The Kansas City Star reports on an issue we’ve seen before: Government use of automatic license-plate recognition cameras. Use of the systems is growing. In March, USA Today reported: “Departments in Denver and Colorado Springs; South Portland, Maine; Gwinnett, Douglas and Cherokee counties in Georgia; and Clinton, Conn., are planning to deploy or have already added License Plate Recognition (LPR) systems this year, officials from those agencies said.”
I discussed the issue when Washington, D.C., began expanding the use of these license plate readers. One of the biggest questions is: What happens to all the data on innocent individuals? In the UK, police admitted (under the pressure of Freedom of Information Act requests) that they are keeping for five years the data from license plate scanners recording the trips of 10 million drivers a day — even those drivers who are innocent.
Constant surveillance treats all individuals as if they are already considered suspicious or guilty. Ubiquitous surveillance occurs in certain situations, such as prisons. Do we want people driving or walking in public to become as watched and tracked as prisoners?
Is this data collection worth the civil liberties costs? Though the scanners do find some criminals, there is a cost-effectiveness argument to be made. For example, in Arizona, “Of the thousands of license plates scanned each day, only a small fraction of the vehicles are tied to some possible criminal activity.”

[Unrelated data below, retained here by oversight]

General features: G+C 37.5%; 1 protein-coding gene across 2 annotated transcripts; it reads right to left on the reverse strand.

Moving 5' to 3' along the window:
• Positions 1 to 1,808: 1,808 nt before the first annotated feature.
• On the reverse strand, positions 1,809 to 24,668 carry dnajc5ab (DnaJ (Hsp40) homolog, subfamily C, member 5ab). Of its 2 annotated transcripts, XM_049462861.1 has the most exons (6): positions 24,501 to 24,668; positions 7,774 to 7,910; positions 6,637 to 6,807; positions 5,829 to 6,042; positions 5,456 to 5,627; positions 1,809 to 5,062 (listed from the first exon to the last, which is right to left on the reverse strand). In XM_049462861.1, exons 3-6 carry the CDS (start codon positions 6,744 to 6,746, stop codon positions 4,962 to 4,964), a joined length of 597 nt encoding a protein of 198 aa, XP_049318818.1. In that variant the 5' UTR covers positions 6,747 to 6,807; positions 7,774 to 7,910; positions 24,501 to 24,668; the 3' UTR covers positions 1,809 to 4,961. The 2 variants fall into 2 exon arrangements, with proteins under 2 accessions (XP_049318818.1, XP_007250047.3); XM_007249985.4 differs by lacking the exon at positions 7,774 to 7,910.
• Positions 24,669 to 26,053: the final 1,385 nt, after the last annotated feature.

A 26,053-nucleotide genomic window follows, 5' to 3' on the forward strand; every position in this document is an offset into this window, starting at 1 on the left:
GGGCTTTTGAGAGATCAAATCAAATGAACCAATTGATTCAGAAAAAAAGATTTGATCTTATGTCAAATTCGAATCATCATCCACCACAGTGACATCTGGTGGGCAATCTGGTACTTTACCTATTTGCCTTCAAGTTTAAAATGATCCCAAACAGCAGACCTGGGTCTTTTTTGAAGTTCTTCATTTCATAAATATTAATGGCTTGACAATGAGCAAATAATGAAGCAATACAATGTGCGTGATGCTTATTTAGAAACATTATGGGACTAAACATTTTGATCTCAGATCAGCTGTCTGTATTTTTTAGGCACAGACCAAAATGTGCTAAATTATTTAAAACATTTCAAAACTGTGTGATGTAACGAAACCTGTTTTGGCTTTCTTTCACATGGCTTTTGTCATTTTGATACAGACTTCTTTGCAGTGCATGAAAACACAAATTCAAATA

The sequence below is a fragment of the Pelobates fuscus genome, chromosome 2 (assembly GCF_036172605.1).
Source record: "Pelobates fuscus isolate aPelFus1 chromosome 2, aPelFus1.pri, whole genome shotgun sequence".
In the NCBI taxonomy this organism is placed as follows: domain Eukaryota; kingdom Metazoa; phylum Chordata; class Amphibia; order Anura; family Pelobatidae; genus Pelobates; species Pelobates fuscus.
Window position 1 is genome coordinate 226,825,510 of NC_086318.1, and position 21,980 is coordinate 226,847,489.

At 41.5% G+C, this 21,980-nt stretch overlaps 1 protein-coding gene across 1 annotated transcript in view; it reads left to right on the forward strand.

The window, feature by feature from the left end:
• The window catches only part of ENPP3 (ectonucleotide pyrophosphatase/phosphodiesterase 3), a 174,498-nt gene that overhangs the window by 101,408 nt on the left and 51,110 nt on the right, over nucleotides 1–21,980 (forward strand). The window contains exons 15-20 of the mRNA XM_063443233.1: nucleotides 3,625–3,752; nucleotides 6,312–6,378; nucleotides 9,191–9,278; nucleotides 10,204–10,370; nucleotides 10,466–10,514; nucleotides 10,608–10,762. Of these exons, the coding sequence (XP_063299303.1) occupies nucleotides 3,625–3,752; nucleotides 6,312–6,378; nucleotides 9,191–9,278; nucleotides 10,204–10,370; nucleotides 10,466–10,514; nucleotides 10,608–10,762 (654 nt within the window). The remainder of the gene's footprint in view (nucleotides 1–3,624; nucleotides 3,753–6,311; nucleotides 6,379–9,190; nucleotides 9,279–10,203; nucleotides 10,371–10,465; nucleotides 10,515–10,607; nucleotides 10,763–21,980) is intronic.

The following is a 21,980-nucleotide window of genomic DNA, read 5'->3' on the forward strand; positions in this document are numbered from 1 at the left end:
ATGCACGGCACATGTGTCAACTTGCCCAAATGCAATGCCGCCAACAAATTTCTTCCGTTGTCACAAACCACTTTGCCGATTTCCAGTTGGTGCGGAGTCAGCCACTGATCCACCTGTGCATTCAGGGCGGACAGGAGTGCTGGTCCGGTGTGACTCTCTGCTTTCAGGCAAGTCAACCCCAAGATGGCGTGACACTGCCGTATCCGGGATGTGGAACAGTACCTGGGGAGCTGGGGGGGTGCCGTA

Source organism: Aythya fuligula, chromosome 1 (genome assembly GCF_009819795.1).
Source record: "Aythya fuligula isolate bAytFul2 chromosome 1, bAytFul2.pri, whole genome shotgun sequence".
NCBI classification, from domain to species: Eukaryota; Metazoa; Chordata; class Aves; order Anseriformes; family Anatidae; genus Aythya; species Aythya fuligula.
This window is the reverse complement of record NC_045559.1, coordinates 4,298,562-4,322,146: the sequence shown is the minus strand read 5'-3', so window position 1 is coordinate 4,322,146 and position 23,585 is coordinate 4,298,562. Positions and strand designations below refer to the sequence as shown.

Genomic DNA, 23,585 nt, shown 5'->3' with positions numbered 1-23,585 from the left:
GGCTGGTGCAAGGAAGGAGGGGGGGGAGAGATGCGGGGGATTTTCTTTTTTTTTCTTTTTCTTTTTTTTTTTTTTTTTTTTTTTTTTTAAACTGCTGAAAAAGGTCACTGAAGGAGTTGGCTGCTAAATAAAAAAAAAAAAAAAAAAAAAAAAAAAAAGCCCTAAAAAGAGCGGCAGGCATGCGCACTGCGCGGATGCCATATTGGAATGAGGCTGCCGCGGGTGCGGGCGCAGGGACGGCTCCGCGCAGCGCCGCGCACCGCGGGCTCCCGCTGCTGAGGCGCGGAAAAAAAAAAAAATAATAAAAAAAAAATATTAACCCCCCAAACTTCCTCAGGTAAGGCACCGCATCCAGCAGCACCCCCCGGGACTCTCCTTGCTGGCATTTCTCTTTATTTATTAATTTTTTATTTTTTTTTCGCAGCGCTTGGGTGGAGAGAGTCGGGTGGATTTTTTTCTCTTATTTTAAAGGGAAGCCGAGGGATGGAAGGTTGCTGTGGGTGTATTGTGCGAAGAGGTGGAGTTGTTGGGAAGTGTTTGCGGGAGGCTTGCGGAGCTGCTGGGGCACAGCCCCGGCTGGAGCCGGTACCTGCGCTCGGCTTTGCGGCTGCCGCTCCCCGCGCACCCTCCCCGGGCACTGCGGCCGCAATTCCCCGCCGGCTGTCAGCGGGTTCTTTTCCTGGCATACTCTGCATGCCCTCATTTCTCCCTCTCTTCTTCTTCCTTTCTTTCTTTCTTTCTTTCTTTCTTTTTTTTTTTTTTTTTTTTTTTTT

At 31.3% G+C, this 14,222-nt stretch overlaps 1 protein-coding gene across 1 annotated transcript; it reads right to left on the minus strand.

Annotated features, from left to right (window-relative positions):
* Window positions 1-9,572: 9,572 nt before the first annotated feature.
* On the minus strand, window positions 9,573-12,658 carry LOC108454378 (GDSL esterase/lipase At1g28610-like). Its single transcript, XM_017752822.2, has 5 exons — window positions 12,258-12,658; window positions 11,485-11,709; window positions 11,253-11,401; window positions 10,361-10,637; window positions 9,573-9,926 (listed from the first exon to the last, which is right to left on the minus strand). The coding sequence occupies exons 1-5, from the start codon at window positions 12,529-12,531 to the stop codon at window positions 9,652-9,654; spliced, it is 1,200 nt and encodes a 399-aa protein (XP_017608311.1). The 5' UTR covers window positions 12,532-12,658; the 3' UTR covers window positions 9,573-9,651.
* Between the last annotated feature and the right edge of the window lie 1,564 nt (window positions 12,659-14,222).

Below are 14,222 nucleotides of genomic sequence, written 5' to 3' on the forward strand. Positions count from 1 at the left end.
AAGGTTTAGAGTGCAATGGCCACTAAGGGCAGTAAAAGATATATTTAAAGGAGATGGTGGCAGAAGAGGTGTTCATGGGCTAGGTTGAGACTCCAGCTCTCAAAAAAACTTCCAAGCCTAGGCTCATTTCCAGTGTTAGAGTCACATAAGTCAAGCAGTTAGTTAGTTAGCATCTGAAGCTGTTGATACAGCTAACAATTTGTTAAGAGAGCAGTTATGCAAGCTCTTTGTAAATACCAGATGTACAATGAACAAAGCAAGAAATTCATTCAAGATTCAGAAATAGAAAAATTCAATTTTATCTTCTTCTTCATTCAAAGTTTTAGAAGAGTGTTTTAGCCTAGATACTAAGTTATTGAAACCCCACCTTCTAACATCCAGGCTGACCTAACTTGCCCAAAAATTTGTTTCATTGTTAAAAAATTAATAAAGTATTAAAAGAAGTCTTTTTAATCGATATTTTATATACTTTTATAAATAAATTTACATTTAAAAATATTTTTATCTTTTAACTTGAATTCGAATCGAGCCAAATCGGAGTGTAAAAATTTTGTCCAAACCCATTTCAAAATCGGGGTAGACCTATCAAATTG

The Kansas City Star reports:
The readers use three infrared cameras mounted on top of the trunk, pointed in different directions, to constantly scan for nearby license plates. The system compares each plate to lists of stolen vehicles, owners wanted on outstanding warrants, Amber Alert information and more.
Results pop up on the patrol car’s laptop computer, which shows a close-up photo of the tag, a color photo of the vehicle, the vehicle’s location and any alerts.
The information can be stored for months or longer, eventually revealing the travel patterns of criminals and average residents alike — a troubling prospect for privacy advocates, who are concerned about how the data could be used. […]
After one month, the readers have generated more than 640,000 “plate reads” in Kansas City alone. Police didn’t have data on stolen vehicles recovered or scofflaws arrested. […]
The ACLU chapter in Maine fought to ban the devices. Earlier this year, the group’s executive director, Shenna Bellows, testified before lawmakers that the database could be misused.
“Already, other jurisdictions are sharing these databases with repo companies looking to repossess vehicles whose owners are behind on payments,” she told the committee. “The commercial and political interest in these types of databases is enormous.” […]
Over time, as more information is collected, the database is more likely to reveal a particular vehicle’s movements, according to a privacy study released last year by the International Association of Chiefs of Police, which supports police use of the license plate readers.
The study noted that residents may worry that cameras would collect their license plate numbers at places with which they may not prefer to be linked, such as addiction counseling meetings, doctors’ offices or staging areas for political protests.
Police agencies should adopt a policy that regulates the collection and use of the data, to reduce residents’ anxiety, according to the study. Area police departments, including Kansas City, don’t yet have such policies.